Fifteensquared

Never knowingly undersolved.

Independent 7,754/Punk

Posted by Ali on August 23rd, 2011

Ali.

Another great puzzle from one half of the Indy’s ‘John H’ setting team (I’m assuming there are no others!)

I figured out the novel at 11A from the letters, but having never read anything by the thematic author, I had to resort to his Wikipedia entry for the huge anagram at 14D and the name at 2D. There may be other references in the grid too.

Lovely clueing as always too, with something for everyone (including the non-Ximeneans!)

Across
8 AMATEUR – A MATE + [p]UR[e]
10 DRIFT – Double def.
11/23 THE COLOUR OF MAGIC – (CHOCOLATE OR GUM IF)*
12 IN UTERO – I NUT ‘ERO
13 OUTCROP – (CUT POOR)*
15 PAR – (Catherine) PAR[-r]
16 ENDOWS – END OWS!
17 SERBIA – B(ritish) in (RAISE)*
19 AIR – Cryptic def.
21 UNTAXED – (NUT)* + AXED
24 ARTICHOKE – I CHOKE with ART (skill) as a starter
26 ZAIRE – AIRE (river) passing Z (two sharp bends)
27 EVENTER – EVEN (still) + TER[-n]
28 TANGENT – ANG (Lee0 in TEN (‘intent’!)
Down
1 FATIGUED – FAT (large) = (GUIDE)*
2 WEATHERWAX – WEATHER (the elements) + WAX (increase)
3 BRITPOP – [T(ime) in R.I.P] in BOP
4 EMPEROR – ER (queen) in [-t]EMPO + R (king)
5 SUMO – SUM (problem) getting O (round)
6 VIGOUR – VIGO + UR
7 TERRY PRATCHETT – TERRY (material) + RATCHET in P.T
14/9/8/20 THE AMAZING MAURICE AND HIS EDUCATED RODENTS – (HEEDED IN TRUTH + A DOZEN ACADEMIC RATS)*
18 BAGPIPER – [PIP (seed) in E.G rev] in BAR
19 ADJOURN – A D(inner) J(acket) + OUR N(ame)
22 TITFER – TIT (bird) + REF rev.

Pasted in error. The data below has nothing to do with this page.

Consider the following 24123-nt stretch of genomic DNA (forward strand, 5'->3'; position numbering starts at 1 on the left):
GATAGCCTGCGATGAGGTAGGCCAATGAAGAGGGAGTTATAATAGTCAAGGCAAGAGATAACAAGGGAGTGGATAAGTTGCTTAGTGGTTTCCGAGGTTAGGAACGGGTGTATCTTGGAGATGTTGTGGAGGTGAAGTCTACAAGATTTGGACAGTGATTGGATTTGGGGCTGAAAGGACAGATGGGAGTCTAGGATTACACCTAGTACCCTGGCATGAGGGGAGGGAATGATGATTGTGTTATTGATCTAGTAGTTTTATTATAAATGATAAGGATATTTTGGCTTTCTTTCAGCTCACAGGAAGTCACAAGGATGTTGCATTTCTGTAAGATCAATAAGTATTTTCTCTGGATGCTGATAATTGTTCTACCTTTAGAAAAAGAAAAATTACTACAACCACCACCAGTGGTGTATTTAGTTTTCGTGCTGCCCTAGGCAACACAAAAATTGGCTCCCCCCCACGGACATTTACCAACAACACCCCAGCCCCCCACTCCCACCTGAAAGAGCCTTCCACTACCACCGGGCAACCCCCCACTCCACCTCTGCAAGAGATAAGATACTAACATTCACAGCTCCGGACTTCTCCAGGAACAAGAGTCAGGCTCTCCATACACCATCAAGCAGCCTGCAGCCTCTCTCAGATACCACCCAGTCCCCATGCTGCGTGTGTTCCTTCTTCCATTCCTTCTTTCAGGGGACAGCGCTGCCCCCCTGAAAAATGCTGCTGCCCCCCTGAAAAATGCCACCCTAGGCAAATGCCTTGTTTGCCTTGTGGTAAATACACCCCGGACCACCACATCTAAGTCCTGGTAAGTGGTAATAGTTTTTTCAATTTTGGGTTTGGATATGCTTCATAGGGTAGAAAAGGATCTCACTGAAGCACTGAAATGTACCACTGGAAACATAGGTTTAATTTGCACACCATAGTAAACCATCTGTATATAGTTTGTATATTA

25 CITY – Hidden in atlantiC IT Yields

12 Responses to “Independent 7,754/Punk”

  1. flashling says:

    Being a Pratchett fan was a great help and finished in no time at all. Bit harsh on folks who aren’t though. Surprised no to see references to Alzheimers although I might have forgotten them…

    Thanks Punk & Ali

  2. NealH says:

    I was quite pleased to finish this without having to resort to online help. I got both the book titles but still didn’t know who the writer was and it was only when I finally thought of ratchet for uni-directional device that I worked out who it was. Weatherwax was the last I got, mainly because I had got the idea stuck in my head by then that elements was going to be earth, air etc.

    I have read one TP novel, which was enough to make me realize that I didn’t have any great urge to read any more.

  3. crypticsue says:

    Sorry, Punk but I am not a fan of “cryptics” where you have to solve one clue, in my case 2d, and then look up on Google to see who wrote it and then look up all the other themed clues. The non-themed ones were quite enjoyable but having to search the net made it more of a general knowledge than a cryptic for me. Well done Ali for working it all out.

  4. Lenny says:

    I suppose this was a bit more accessible than John H’s Spongebob Squarepants themed puzzle but, never having read anything by TP, I had to struggle to finish this without recourse to the internet. I did manage to work out the two long anagrams but it was hard graft. Last in was the granny. I had to go away for an hour to let my subconscious mull it over before I got the weather of Weatherwax. Obvious in retrospect.